It is up to USD 480 as to which model is implemented, Evans said, and that decision will take some time.
But Liberal had been proactive in addressing the issue according to Kansas Director of Title Program Services Dr. Julie Ford.
“I have to give Liberal and another district credit for taking a proactive approach,” she said. “They have already notified their boards. Some of the other districts aren’t notifying until the list becomes official.”
The list of schools, which includes about 14 high schools that rated in the bottom 5 percent of AYP standards out of 270, won’t be released publicly until Monday, and the snow storm in Washington D.C. has caused delays in getting the lists finalized.
The Obama Administration has pushed for more to be done at the high school level, and that has changed the rating system the state uses to measure the schools.
“Traditionally, we have always had school on improvement.” Ford said. “That list usually comes out in August. But we’ve never rank-ordered them. This is a different way. We looked at percent proficient over three years. This is a different calculation. It helps us identify Tier I and Tier II schools.”
While the list has yet to be released, Ford said most of the high schools are large. But there is no consideration given to those districts that have substantially high minority populations or language barriers.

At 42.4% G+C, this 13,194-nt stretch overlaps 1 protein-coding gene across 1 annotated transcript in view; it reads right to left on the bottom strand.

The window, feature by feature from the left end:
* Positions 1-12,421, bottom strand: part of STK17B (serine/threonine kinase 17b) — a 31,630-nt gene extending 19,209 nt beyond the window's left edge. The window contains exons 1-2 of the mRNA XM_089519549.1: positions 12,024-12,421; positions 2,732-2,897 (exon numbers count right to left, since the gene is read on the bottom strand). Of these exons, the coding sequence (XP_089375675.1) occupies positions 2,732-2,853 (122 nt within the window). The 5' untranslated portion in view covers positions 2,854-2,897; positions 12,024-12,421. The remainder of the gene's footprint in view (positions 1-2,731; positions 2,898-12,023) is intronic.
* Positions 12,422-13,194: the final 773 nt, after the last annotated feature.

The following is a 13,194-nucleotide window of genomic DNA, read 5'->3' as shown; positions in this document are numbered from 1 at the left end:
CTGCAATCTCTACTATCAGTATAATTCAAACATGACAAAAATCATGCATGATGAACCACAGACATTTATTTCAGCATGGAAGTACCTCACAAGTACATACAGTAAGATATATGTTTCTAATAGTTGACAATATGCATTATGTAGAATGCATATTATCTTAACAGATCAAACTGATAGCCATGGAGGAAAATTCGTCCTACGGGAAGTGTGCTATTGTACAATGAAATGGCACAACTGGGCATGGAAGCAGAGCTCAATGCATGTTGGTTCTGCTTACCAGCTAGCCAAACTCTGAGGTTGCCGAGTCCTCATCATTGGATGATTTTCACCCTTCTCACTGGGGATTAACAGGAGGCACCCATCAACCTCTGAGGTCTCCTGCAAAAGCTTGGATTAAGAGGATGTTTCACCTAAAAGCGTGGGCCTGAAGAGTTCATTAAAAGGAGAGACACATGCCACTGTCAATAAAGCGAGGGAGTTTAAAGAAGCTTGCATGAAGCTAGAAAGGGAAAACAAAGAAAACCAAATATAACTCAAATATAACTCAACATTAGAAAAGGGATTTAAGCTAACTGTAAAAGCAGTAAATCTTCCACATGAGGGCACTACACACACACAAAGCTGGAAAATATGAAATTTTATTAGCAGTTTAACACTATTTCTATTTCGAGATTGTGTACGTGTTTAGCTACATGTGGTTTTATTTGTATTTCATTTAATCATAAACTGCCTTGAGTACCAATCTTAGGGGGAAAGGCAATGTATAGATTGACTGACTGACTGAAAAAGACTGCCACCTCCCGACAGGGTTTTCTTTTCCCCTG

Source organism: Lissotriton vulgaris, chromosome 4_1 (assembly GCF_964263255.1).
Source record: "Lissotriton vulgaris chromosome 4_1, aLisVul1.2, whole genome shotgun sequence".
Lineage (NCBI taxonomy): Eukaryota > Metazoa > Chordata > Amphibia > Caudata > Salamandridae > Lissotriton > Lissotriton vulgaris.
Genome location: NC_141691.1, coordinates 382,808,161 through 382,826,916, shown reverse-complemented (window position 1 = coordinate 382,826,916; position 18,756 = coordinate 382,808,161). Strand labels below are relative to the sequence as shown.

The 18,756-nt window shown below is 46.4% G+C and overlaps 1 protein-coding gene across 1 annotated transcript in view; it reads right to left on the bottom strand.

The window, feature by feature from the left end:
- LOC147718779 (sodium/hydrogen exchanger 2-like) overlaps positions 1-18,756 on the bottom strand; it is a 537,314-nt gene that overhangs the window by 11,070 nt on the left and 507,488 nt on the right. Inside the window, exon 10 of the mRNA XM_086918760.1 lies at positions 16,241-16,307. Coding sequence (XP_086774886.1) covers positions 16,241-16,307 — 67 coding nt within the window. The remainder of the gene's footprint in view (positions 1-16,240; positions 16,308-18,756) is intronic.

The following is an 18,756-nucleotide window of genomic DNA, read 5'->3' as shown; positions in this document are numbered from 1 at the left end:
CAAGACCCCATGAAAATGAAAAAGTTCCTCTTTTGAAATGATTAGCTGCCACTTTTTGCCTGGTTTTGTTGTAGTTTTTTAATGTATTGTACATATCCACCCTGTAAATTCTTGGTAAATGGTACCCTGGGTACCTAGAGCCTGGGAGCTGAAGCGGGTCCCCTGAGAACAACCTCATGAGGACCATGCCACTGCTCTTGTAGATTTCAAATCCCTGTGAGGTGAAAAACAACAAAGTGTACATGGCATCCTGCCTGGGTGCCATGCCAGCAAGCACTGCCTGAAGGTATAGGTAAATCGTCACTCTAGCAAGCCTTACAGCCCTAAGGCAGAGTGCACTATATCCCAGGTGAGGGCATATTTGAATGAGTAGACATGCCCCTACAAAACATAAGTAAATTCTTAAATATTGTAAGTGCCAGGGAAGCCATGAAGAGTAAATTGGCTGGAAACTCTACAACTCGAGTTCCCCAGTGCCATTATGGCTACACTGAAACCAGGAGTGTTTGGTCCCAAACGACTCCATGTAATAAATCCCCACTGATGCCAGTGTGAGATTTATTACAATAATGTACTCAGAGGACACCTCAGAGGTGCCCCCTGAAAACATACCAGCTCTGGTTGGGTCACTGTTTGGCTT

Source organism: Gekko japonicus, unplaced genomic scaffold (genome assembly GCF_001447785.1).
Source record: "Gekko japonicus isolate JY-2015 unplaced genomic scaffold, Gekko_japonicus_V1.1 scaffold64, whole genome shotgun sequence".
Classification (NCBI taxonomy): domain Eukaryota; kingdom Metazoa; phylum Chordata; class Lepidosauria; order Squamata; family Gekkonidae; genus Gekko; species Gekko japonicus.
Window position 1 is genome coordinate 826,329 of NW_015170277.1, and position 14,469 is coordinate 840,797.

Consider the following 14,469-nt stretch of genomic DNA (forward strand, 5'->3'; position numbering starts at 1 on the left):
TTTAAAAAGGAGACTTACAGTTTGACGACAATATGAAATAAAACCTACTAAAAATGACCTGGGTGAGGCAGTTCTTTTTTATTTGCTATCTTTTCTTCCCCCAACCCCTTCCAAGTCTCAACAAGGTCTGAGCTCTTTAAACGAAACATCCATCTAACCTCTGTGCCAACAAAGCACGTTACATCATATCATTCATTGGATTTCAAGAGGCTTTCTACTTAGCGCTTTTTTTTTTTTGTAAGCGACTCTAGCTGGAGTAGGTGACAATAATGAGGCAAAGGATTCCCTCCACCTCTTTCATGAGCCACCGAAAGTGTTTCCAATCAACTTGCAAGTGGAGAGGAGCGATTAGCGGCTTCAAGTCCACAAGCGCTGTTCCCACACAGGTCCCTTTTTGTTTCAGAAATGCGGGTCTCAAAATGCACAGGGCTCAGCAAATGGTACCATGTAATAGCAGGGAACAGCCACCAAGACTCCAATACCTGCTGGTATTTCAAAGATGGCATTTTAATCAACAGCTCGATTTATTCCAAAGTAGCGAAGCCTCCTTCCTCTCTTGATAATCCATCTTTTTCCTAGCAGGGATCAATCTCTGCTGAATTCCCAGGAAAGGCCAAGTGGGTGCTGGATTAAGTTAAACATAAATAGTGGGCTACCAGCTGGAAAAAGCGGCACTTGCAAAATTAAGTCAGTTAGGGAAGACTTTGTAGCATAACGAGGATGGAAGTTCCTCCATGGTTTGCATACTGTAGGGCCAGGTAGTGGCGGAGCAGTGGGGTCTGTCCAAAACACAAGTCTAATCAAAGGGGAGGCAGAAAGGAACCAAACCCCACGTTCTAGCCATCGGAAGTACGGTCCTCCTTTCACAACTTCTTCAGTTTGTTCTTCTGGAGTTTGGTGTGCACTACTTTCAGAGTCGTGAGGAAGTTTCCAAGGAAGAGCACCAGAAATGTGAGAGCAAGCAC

“There really isn’t,” Ford said. “The purpose when they put No Child Left Behind in in place was to look at all children. There are negatives and positives. If you address your subgroup issues, your school will improve. Those are the students you have and they are expecting them to get to a level of quality performance.”
When it comes to adopting one of the four strategies, Ford said there was not a lot of wiggle room with the federal government.
“They are big on replacing the principal on Turnaround model,” she said. “There is more leeway in the Transformational model if the principal is relatively new. They might give that person a couple of years. Right now, the feds are saying that is the way it has to be done.”